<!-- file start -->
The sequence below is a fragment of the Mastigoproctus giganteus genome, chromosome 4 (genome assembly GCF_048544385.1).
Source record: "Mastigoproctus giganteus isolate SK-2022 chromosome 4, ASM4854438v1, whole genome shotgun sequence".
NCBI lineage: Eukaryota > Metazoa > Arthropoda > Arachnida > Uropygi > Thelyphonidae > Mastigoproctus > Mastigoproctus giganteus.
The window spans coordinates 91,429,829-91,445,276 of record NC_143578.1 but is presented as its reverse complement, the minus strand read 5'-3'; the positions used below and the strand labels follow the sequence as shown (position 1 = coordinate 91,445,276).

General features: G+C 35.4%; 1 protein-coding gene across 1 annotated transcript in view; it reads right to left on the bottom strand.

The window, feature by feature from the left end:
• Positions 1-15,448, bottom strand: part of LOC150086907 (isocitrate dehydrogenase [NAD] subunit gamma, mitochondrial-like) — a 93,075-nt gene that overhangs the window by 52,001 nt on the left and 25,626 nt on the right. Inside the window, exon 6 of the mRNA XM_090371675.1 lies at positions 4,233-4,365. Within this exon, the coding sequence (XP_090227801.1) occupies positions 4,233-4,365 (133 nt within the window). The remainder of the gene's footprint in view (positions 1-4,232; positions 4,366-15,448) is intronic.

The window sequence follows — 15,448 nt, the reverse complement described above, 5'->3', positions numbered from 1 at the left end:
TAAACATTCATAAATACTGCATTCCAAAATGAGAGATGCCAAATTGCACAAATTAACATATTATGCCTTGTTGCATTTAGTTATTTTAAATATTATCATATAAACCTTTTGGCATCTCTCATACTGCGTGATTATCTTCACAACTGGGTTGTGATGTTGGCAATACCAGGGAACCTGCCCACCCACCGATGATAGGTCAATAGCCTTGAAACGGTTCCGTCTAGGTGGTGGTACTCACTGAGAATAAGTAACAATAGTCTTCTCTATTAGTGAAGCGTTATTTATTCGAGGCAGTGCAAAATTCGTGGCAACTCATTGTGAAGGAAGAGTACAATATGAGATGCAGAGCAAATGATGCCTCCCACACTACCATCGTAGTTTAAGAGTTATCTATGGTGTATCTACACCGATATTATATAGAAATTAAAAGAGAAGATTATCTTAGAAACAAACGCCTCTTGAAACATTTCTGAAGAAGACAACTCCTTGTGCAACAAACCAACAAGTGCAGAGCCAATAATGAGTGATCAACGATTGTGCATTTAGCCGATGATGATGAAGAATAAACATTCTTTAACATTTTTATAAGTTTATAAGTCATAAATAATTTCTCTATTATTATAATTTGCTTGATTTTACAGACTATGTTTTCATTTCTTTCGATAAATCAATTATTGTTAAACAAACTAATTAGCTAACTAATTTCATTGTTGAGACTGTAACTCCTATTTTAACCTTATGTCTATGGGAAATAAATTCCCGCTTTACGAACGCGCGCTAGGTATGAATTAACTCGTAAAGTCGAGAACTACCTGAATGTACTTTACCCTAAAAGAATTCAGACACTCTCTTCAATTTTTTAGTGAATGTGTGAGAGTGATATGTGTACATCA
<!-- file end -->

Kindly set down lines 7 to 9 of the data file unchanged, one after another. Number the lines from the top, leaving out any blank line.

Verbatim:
• Positions 1-15,448, bottom strand: part of LOC150086907 (isocitrate dehydrogenase [NAD] subunit gamma, mitochondrial-like) — a 93,075-nt gene that overhangs the window by 52,001 nt on the left and 25,626 nt on the right. Inside the window, exon 6 of the mRNA XM_090371675.1 lies at positions 4,233-4,365. Within this exon, the coding sequence (XP_090227801.1) occupies positions 4,233-4,365 (133 nt within the window). The remainder of the gene's footprint in view (positions 1-4,232; positions 4,366-15,448) is intronic.

The window sequence follows — 15,448 nt, the reverse complement described above, 5'->3', positions numbered from 1 at the left end:
TAAACATTCATAAATACTGCATTCCAAAATGAGAGATGCCAAATTGCACAAATTAACATATTATGCCTTGTTGCATTTAGTTATTTTAAATATTATCATATAAACCTTTTGGCATCTCTCATACTGCGTGATTATCTTCACAACTGGGTTGTGATGTTGGCAATACCAGGGAACCTGCCCACCCACCGATGATAGGTCAATAGCCTTGAAACGGTTCCGTCTAGGTGGTGGTACTCACTGAGAATAAGTAACAATAGTCTTCTCTATTAGTGAAGCGTTATTTATTCGAGGCAGTGCAAAATTCGTGGCAACTCATTGTGAAGGAAGAGTACAATATGAGATGCAGAGCAAATGATGCCTCCCACACTACCATCGTAGTTTAAGAGTTATCTATGGTGTATCTACACCGATATTATATAGAAATTAAAAGAGAAGATTATCTTAGAAACAAACGCCTCTTGAAACATTTCTGAAGAAGACAACTCCTTGTGCAACAAACCAACAAGTGCAGAGCCAATAATGAGTGATCAACGATTGTGCATTTAGCCGATGATGATGAAGAATAAACATTCTTTAACATTTTTATAAGTTTATAAGTCATAAATAATTTCTCTATTATTATAATTTGCTTGATTTTACAGACTATGTTTTCATTTCTTTCGATAAATCAATTATTGTTAAACAAACTAATTAGCTAACTAATTTCATTGTTGAGACTGTAACTCCTATTTTAACCTTATGTCTATGGGAAATAAATTCCCGCTTTACGAACGCGCGCTAGGTATGAATTAACTCGTAAAGTCGAGAACTACCTGAATGTACTTTACCCTAAAAGAATTCAGACACTCTCTTCAATTTTTTAGTGAATGTGTGAGAGTGATATGTGTACATCA